The Rape of the Mind: The Psychology of Thought Control, Menticide, and Brainwashing by Joost Meerloo
“In 1933 Meerloo began to study the methods by which systematic mental pressure brings people to abject submission, and by which totalitarians imprint their subjective ‘truth’ on their victims’ minds. In ‘The Rape of the Mind’ he goes far beyond the direct military implications of mental torture to describing how our own culture unobtrusively shows symptoms of pressurizing people’s minds. He presents a systematic analysis of the methods of brainwashing and mental torture and coercion, and shows how totalitarian strategy, with its use of mass psychology, leads to systematized ‘rape of the mind.’”
Audible is great; have you tried it? If not, click here to get 2 books for free.
Memes of the week
I am never going to financially recover from this pic.twitter.com/gKQ8iSMZTj
— Ramp Capital (@RampCapitalLLC) January 11, 2023
— Alongside (@alongsidefi) January 11, 2023
New My Worst Investment Ever episodes
ISMS 1: The United States Won WW2.5, but Who Lost?
WW2.5 is what I like to call “The US against who?” You may say China or Russia. In my opinion, those are both wrong. It’s the US against Europe. And the US just won. The Russia-Ukraine conflict has encouraged US dominance over Europe. Let’s take a deeper look at this dominance.
Ep640: Peter Johnson – Pick the Right People to Work With
BIO: Peter W. Johnson, Jr. is the founder and principal of PWJohnson Wealth & Legacy, LLC, a fee-only Registered Investment Advisory firm based in Silicon Valley, California.
STORY: Peter invested in two business ideas that came too early for their time. Both businesses had minimal uptake because people didn’t understand what Peter was trying to do.
LEARNING: Never invest all of your money in risky things; always stay diversified. Pick the right people to work with. A great idea is not the only thing you need to succeed.
Published on Become a Better Investor this week
Dr. Deming listed 7 Deadly Diseases of Management in Out of the Crisis, and one of the more surprising is #3: Evaluation of performance, merit rating, or annual review. In this episode, David and Andrew discuss the harmful practice of awarding “teacher of the year,” “student of the month,” or other traditional recognition practices. David also offers practical suggestions for alternatives.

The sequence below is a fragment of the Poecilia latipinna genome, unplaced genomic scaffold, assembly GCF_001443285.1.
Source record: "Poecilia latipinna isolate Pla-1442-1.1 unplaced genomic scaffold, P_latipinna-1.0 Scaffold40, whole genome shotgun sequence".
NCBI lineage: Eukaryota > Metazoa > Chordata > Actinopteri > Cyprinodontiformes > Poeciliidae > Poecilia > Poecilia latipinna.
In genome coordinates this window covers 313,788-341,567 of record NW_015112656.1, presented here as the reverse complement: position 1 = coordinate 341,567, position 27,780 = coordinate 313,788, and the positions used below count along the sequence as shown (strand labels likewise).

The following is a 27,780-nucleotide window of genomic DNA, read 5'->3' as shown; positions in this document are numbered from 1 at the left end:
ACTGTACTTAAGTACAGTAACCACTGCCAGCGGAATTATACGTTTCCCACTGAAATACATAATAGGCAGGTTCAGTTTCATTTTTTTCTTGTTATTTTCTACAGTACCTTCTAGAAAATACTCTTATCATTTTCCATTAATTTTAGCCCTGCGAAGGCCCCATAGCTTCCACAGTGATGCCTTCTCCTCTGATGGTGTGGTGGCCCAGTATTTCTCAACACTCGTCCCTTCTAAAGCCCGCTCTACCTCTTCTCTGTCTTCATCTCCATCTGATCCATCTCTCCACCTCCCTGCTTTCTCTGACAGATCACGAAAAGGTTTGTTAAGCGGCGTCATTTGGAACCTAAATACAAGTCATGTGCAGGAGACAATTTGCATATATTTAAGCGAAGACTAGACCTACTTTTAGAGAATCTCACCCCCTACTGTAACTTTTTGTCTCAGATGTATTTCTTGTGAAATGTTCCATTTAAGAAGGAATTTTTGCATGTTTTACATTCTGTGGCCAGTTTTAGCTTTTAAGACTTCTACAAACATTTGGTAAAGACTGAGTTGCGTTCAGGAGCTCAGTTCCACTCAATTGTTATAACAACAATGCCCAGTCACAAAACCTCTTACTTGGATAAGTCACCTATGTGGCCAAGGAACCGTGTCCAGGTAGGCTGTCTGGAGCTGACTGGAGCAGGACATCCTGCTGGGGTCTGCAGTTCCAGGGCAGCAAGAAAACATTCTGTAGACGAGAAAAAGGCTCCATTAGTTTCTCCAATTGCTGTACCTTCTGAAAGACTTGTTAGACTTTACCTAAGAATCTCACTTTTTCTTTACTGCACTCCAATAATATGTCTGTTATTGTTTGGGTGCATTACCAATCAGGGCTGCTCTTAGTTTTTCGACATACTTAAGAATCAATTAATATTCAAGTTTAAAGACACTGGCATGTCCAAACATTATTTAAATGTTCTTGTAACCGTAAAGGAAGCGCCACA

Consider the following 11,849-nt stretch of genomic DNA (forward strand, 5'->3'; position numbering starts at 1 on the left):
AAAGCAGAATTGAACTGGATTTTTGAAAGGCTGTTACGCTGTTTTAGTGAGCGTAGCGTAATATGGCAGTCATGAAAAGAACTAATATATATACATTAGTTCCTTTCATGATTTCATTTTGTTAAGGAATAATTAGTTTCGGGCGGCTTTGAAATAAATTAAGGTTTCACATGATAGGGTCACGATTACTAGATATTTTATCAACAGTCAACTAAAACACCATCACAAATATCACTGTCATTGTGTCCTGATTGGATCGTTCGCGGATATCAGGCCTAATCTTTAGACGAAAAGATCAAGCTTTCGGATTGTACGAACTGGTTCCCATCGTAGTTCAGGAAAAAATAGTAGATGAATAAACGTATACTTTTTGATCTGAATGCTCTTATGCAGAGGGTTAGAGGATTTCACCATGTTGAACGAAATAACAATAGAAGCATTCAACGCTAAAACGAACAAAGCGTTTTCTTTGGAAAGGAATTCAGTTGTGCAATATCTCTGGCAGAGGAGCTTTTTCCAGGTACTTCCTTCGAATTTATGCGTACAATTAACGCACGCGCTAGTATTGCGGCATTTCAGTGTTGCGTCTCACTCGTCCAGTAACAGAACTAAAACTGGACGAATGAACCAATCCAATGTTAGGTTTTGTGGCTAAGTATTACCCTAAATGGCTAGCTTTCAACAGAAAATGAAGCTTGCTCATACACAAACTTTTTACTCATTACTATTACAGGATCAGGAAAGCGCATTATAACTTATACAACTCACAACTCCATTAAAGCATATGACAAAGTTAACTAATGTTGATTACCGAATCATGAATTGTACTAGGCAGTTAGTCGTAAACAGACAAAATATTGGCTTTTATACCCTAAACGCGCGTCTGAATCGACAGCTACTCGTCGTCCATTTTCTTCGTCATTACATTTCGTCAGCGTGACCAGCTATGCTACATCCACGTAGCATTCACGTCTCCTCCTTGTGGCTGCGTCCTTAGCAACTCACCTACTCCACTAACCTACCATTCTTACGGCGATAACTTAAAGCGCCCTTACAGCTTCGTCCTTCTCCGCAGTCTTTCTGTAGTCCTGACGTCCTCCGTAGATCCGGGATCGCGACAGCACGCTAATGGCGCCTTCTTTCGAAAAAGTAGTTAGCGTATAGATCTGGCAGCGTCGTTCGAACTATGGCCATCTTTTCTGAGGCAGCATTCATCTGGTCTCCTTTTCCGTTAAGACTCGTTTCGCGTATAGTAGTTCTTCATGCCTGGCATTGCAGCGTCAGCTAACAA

Tonghua Dongbao Pharmaceutical Company Limited (600867 SH): Profitable Growth rank of 1 was up compared to the prior period’s 2nd rank. This is World Class performance compared to 440 medium Health Care companies worldwide.
Central bankers appear to be raising rates into a recession to stifle inflation; stagflation would be the worst outcome. Demand for necessities (food and energy), inflation, and supply-chain disruptions can drive commodities higher. We see opportunities to allocate to specific sectors and markets within equity. Bonds and gold to protect capital.
Lepu Medical Technology (Beijing) Company Limited (300003 SZ): Profitable Growth rank of 4 was up compared to the prior period’s 5th rank. This is above average performance compared to 420 large Health Care companies worldwide.
Carlsberg Brewery Malaysia Berhad (CAB MK): Profitable Growth rank of 1 was same compared to the prior period’s 1st rank. This is World Class performance compared to 480 medium Cons. Staples companies worldwide.
DISCLAIMER: This content is for information purposes only. It is not intended to be investment advice. Readers should not consider statements made by the author(s) as formal recommendations and should consult their financial advisor before making any investment decisions. While the information provided is believed to be accurate, it may include errors or inaccuracies. The author(s) cannot be held liable for any actions taken as a result of reading this article.